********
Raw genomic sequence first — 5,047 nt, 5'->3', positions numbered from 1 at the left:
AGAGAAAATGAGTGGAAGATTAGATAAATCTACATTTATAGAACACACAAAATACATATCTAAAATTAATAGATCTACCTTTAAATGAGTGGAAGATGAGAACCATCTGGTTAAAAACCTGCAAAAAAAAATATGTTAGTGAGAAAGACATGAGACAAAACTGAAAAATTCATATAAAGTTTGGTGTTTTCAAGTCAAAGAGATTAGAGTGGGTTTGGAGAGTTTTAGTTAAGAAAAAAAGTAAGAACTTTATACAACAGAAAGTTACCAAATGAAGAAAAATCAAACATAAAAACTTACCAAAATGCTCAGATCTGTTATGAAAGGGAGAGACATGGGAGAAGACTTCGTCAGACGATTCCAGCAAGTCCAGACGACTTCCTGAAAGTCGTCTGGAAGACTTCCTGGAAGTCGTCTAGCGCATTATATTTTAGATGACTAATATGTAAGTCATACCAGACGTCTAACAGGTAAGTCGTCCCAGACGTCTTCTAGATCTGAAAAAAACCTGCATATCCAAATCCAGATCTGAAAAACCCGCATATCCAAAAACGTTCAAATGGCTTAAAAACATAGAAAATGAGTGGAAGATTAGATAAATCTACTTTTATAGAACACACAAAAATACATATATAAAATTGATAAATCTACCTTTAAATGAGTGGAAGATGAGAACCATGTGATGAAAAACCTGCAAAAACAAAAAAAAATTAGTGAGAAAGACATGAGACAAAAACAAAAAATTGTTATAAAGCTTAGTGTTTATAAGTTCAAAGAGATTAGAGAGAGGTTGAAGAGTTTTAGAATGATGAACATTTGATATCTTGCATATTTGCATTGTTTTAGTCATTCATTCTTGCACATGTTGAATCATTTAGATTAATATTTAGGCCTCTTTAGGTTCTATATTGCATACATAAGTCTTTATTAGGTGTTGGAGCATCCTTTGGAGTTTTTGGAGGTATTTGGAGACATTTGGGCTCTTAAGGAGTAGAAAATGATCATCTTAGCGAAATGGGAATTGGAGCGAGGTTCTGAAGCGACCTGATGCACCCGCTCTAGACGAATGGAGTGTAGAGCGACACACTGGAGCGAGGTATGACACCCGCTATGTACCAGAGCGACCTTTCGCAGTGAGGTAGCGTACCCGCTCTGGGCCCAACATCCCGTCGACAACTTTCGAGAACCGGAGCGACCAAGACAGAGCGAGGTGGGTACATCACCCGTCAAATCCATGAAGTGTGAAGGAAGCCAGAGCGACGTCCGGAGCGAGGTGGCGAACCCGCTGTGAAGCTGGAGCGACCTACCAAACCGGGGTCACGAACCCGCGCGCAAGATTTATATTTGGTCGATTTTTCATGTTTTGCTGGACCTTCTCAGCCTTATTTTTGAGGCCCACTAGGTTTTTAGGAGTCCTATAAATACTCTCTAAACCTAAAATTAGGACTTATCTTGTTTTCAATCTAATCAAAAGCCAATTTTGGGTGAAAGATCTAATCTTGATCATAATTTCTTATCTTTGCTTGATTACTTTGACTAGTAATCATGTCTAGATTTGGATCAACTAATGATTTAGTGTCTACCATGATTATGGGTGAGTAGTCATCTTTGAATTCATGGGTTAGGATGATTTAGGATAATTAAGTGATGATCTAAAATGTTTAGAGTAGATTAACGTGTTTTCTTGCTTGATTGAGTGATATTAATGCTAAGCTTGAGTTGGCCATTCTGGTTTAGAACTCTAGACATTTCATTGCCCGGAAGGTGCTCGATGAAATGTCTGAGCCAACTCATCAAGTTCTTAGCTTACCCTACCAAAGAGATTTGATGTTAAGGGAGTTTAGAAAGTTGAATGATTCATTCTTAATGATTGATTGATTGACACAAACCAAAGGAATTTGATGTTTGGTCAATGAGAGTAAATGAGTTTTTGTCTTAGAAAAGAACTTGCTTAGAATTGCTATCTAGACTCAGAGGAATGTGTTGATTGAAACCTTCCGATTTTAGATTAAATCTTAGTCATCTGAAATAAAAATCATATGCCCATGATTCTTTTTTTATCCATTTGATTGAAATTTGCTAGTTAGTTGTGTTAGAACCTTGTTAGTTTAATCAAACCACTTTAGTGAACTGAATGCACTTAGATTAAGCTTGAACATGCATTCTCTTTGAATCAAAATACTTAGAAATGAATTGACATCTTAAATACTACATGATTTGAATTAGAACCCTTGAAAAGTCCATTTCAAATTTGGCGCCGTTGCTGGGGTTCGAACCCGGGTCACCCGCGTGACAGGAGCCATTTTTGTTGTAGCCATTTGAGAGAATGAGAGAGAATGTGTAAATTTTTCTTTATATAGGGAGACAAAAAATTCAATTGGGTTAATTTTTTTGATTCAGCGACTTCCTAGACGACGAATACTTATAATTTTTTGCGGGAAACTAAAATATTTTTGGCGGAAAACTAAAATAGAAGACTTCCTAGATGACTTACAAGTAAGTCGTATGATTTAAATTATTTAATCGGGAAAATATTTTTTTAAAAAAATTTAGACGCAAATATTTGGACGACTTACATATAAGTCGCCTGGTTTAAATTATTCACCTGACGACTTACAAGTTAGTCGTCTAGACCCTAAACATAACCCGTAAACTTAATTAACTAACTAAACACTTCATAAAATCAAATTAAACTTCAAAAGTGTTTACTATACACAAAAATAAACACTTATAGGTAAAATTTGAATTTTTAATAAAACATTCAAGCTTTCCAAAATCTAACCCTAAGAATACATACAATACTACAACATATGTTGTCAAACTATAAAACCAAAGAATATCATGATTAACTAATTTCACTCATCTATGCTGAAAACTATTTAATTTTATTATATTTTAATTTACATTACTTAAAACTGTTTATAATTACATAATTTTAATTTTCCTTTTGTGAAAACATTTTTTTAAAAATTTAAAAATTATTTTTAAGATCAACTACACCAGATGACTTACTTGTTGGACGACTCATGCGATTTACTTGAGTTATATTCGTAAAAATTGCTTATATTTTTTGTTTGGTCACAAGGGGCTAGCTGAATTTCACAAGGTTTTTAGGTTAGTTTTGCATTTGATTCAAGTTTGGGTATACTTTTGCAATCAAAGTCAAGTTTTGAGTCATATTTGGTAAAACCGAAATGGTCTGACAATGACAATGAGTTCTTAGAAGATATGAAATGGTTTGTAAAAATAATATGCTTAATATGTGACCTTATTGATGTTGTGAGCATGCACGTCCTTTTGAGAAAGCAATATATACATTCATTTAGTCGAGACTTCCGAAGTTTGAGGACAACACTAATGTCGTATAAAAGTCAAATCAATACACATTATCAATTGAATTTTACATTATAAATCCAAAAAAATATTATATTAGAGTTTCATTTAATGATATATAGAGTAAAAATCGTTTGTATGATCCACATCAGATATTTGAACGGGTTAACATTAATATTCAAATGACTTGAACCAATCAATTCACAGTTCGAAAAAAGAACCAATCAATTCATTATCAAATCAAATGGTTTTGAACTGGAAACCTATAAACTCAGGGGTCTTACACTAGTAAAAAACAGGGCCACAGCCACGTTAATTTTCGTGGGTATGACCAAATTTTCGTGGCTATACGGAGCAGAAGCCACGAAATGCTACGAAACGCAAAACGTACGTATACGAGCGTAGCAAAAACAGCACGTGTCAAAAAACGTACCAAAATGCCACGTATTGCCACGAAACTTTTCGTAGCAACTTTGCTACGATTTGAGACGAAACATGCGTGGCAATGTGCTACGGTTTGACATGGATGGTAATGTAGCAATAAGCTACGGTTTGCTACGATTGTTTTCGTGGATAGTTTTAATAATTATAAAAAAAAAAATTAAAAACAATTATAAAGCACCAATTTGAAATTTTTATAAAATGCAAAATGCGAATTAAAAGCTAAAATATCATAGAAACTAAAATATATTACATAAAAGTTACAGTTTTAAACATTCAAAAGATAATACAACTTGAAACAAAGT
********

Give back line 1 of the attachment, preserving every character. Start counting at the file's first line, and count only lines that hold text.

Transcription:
Raw genomic sequence first — 5,047 nt, 5'->3', positions numbered from 1 at the left: